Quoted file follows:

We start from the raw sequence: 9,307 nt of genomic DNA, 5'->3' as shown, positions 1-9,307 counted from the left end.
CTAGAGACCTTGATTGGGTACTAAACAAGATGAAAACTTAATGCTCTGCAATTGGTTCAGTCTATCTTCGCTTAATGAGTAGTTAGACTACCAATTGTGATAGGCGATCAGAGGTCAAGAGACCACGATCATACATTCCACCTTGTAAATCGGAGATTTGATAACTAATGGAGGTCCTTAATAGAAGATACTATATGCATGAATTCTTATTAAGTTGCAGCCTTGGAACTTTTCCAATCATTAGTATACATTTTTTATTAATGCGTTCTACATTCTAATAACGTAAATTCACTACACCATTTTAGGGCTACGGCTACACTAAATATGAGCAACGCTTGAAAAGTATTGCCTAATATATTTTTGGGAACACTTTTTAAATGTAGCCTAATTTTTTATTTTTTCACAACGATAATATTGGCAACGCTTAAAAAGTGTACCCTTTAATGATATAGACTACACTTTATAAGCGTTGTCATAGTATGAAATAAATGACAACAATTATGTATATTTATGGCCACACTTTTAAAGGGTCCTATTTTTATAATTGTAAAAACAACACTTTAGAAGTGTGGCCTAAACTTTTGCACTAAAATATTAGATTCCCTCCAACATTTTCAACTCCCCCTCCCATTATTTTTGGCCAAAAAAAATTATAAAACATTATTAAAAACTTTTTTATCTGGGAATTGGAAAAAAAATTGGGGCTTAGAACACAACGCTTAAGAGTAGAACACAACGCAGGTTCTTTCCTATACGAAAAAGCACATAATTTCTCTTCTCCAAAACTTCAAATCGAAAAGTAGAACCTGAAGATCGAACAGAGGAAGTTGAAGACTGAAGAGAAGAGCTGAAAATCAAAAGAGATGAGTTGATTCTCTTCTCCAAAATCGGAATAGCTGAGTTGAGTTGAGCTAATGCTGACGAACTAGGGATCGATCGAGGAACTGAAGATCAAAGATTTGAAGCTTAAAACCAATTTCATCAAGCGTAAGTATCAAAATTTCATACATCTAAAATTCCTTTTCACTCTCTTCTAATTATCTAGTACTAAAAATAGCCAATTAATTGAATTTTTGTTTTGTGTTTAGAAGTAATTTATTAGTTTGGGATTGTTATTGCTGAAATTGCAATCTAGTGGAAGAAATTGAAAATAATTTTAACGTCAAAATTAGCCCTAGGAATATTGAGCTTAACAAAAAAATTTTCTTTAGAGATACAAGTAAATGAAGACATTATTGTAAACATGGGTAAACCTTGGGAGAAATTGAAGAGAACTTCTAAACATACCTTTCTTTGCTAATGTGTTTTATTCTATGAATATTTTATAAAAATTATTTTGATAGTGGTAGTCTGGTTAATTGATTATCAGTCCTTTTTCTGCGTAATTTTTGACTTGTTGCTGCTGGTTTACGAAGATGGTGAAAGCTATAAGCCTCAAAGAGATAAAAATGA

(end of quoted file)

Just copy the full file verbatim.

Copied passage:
We start from the raw sequence: 9,307 nt of genomic DNA, 5'->3' as shown, positions 1-9,307 counted from the left end.
CTAGAGACCTTGATTGGGTACTAAACAAGATGAAAACTTAATGCTCTGCAATTGGTTCAGTCTATCTTCGCTTAATGAGTAGTTAGACTACCAATTGTGATAGGCGATCAGAGGTCAAGAGACCACGATCATACATTCCACCTTGTAAATCGGAGATTTGATAACTAATGGAGGTCCTTAATAGAAGATACTATATGCATGAATTCTTATTAAGTTGCAGCCTTGGAACTTTTCCAATCATTAGTATACATTTTTTATTAATGCGTTCTACATTCTAATAACGTAAATTCACTACACCATTTTAGGGCTACGGCTACACTAAATATGAGCAACGCTTGAAAAGTATTGCCTAATATATTTTTGGGAACACTTTTTAAATGTAGCCTAATTTTTTATTTTTTCACAACGATAATATTGGCAACGCTTAAAAAGTGTACCCTTTAATGATATAGACTACACTTTATAAGCGTTGTCATAGTATGAAATAAATGACAACAATTATGTATATTTATGGCCACACTTTTAAAGGGTCCTATTTTTATAATTGTAAAAACAACACTTTAGAAGTGTGGCCTAAACTTTTGCACTAAAATATTAGATTCCCTCCAACATTTTCAACTCCCCCTCCCATTATTTTTGGCCAAAAAAAATTATAAAACATTATTAAAAACTTTTTTATCTGGGAATTGGAAAAAAAATTGGGGCTTAGAACACAACGCTTAAGAGTAGAACACAACGCAGGTTCTTTCCTATACGAAAAAGCACATAATTTCTCTTCTCCAAAACTTCAAATCGAAAAGTAGAACCTGAAGATCGAACAGAGGAAGTTGAAGACTGAAGAGAAGAGCTGAAAATCAAAAGAGATGAGTTGATTCTCTTCTCCAAAATCGGAATAGCTGAGTTGAGTTGAGCTAATGCTGACGAACTAGGGATCGATCGAGGAACTGAAGATCAAAGATTTGAAGCTTAAAACCAATTTCATCAAGCGTAAGTATCAAAATTTCATACATCTAAAATTCCTTTTCACTCTCTTCTAATTATCTAGTACTAAAAATAGCCAATTAATTGAATTTTTGTTTTGTGTTTAGAAGTAATTTATTAGTTTGGGATTGTTATTGCTGAAATTGCAATCTAGTGGAAGAAATTGAAAATAATTTTAACGTCAAAATTAGCCCTAGGAATATTGAGCTTAACAAAAAAATTTTCTTTAGAGATACAAGTAAATGAAGACATTATTGTAAACATGGGTAAACCTTGGGAGAAATTGAAGAGAACTTCTAAACATACCTTTCTTTGCTAATGTGTTTTATTCTATGAATATTTTATAAAAATTATTTTGATAGTGGTAGTCTGGTTAATTGATTATCAGTCCTTTTTCTGCGTAATTTTTGACTTGTTGCTGCTGGTTTACGAAGATGGTGAAAGCTATAAGCCTCAAAGAGATAAAAATGA